The quarterback carousel is sure to spin this offseason more than it has in recent years. That’s because players like Tony Romo, Jay Cutler and Jimmy Garoppolo are likely to be made available, presenting quarterback-needy teams with several different options at the most important position in sports.
Garoppolo is a particularly interesting trade target, considering he’s the youngest one available (25) and will only make $1.1 million in 2017. The only problem is it’ll likely cost at least a first- or second-round pick to acquire him. For a handful of teams, he’s worth the price – including one franchise in the same division as the Patriots.
Here are five teams that should go after Garoppolo this offseason.
The Bills have Tyrod Taylor at quarterback, but only if they want him. They may opt to release him rather than picking up his lucrative option, making him a free agent, and putting them back on the lookout for a franchise quarterback.
If that were to happen, Bills GM Doug Whaley should get Bill Belichick on the phone and offer the 10th pick for Garoppolo. Buffalo already has a solid core of players in LeSean McCoy, Richie Incognito, Sammy Watkins and multiple playmakers on the defensive side of the ball, but they don’t have a quarterback. Garoppolo changes that for years and years to come.
The Bills have been searching for a franchise quarterback since the days of Jim Kelly, and haven’t made the playoffs since 1999 – the longest drought in American professional sports. Garoppolo may not be a lock to be a perennial All-Pro, but he’s the closest thing to a franchise quarterback the Bills will find. Not to mention, new head coach Sean McDermott may prefer a fresh start with the quarterback of his choosing.
San Francisco 49ers
Kyle Shanahan went to the 49ers with a clean slate. A new GM, plenty of cap space and the No. 2 pick in the draft. What he doesn’t have is a quarterback, which he desperately needs to run his West Coast offense. Garoppolo is perfect for that.
He has the mobility and accuracy to operate in Shanahan’s scheme and would get the new head coach’s tenure off on the right foot in San Francisco. Garoppolo doesn’t warrant the second overall pick in the draft, but the No. 34 pick and maybe a third-rounder might just be enough for Belichick.
If the 49ers do acquire Garoppolo, they’ll still have plenty of work to do. John Lynch and Shanahan need to surround him with much better playmakers than they currently have, otherwise this trade probably goes to waste – at least initially.
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The Cleveland Browns are the most obvious landing spot for Garoppolo. They have the need for a quarterback, the assets to make it happen, and the cap space to sign him long-term when he becomes a free agent in 2018. What they’ll have to decide is whether they’re better off drafting a quarterback with either the first or 12th pick, or trading the latter (probably) for Garoppolo.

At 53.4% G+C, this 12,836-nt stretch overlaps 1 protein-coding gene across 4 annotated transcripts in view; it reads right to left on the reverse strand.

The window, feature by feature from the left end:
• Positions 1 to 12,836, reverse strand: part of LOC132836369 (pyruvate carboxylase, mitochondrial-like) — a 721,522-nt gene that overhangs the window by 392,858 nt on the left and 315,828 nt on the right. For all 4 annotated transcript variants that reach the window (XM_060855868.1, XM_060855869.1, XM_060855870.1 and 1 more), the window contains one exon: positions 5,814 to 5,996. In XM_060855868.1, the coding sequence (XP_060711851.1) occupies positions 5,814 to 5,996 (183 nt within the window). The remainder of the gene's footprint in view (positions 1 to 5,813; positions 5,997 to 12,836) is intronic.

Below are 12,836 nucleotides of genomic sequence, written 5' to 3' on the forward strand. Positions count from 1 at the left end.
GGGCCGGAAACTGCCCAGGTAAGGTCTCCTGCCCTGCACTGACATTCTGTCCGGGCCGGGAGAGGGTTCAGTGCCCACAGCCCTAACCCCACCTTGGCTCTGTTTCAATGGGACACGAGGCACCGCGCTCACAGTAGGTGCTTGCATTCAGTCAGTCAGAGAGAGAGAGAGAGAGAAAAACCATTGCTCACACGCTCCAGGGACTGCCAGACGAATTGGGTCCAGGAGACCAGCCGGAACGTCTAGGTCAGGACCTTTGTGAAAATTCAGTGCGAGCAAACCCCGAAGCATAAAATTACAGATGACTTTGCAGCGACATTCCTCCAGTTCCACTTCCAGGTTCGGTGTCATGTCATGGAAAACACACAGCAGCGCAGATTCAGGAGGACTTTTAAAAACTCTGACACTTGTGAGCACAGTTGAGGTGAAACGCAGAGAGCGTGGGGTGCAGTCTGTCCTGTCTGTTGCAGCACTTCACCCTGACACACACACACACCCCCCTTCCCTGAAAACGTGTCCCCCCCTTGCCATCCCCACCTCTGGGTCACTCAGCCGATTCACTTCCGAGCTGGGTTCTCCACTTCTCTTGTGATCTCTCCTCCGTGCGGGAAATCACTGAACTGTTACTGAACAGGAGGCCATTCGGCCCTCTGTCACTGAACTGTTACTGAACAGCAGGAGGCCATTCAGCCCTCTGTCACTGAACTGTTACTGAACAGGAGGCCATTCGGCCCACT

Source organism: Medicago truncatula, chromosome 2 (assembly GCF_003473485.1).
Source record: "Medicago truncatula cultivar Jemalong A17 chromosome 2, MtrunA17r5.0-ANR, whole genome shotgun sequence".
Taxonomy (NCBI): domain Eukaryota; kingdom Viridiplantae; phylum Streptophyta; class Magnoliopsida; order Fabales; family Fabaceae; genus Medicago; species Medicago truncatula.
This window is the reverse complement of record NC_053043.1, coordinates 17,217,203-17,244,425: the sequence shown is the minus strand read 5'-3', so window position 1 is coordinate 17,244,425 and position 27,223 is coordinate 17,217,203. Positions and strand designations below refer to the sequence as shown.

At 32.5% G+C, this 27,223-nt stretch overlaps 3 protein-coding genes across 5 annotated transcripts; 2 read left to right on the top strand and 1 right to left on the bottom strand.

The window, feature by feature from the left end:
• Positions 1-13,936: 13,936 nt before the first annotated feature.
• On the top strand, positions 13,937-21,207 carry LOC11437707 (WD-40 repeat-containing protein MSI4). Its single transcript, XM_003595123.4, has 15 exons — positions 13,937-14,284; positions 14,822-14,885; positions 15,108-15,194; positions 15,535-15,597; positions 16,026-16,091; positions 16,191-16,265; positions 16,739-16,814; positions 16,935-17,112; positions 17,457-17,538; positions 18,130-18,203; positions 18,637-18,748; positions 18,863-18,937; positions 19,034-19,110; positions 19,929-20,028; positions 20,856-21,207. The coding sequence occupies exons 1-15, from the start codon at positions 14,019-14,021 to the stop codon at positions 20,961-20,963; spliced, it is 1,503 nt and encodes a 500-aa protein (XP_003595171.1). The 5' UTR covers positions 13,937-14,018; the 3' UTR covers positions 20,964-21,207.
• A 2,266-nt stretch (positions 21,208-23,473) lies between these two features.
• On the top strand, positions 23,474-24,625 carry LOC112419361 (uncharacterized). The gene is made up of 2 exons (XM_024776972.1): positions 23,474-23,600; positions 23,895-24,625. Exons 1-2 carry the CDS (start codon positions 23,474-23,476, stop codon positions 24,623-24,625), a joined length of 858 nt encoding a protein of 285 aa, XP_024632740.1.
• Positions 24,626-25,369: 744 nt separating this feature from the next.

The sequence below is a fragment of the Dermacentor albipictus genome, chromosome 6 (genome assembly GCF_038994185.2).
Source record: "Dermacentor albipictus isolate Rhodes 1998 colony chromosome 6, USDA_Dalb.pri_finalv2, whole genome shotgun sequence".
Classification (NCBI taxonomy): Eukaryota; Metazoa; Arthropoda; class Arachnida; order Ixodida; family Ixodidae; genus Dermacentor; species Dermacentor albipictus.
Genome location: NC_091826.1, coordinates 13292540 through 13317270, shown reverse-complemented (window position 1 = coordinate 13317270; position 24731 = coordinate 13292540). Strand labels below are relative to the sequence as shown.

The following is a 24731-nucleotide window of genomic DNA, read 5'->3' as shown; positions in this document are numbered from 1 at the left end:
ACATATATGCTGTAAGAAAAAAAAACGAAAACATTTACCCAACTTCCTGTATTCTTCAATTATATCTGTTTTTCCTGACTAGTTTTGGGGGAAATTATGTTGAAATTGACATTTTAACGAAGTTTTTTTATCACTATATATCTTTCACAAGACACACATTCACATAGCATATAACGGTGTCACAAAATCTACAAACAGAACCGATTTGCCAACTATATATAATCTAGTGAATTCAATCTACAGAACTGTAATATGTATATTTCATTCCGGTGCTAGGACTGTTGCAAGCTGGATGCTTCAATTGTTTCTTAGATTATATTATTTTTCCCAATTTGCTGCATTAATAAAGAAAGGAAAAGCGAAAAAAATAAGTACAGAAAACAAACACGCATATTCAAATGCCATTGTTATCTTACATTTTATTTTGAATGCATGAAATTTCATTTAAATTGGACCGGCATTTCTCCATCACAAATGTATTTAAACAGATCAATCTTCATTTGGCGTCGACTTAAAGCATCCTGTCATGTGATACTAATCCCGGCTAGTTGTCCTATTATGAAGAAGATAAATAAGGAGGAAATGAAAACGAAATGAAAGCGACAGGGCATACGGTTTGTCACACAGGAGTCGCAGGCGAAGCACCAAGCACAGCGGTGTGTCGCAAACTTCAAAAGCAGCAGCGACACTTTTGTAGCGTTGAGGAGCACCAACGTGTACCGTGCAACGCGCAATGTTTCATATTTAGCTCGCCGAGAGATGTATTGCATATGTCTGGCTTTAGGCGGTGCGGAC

If the Browns aren’t sold on Mitch Trubisky, DeShone Kizer or Deshaun Watson, Garoppolo makes a lot of sense. He could potentially be a franchise savior, and if he is, he’s worth the No. 12 pick – and then some. The major difference stands in the contract situation, considering Garoppolo will be a free agent next offseason. By spending a first-rounder on a quarterback, the Browns can have the rookie under contract for five years at a relatively low price.
It’s a debate the Browns will need to discuss this offseason, but Garoppolo might be worth the price for them -- especially with their poor history of drafting quarterbacks.
Ken BlazeKen Blaze-USA TODAY Sports
The Texans just spent $72 million ($37 million guaranteed) on Brock Osweiler last offseason, but he’s clearly not the answer at quarterback. Garoppolo just might be – and he can fit under the cap with Osweiler, too.
Garoppolo’s cap hit in 2017 will only be $1.1 million, which pales in comparison to Osweiler’s $16 million. Paying both of them $17.1 million is doable, though – especially when considering the Texans have been linked to Tony Romo, who’s a much more expensive option.
The best part is that they can rid themselves of Osweiler’s awful contract in 2018, setting them up to pay Garoppolo when he hits free agency that same offseason. It might just be the perfect match, assuming the Texans can woo New England with draft picks – or dare I say, DeAndre Hopkins, whom the Patriots tried to get for Jamie Collins.
Garoppolo is an Illinois kid. In addition to being born in the state, he played his college ball at Eastern Illinois. That would make a trade to the Bears a bit of a homecoming, which only adds to the allure for Chicago.
Jay Cutler and his $16 million cap hit are as good as gone, opening up a spot for Garoppolo at quarterback. Some would argue that Garoppolo is already a better quarterback than Cutler, who’s not only injury-prone, but also susceptible to regular turnovers.
The Bears don’t need a short-term solution like Tony Romo. They need a young quarterback they can develop into a franchise guy, which is exactly what Garoppolo is. He’s probably not worth the No. 3 pick in the draft, but if they can package their second-rounder with a few other selections, it might be enough to pry him from Bill Belichick’s grasp.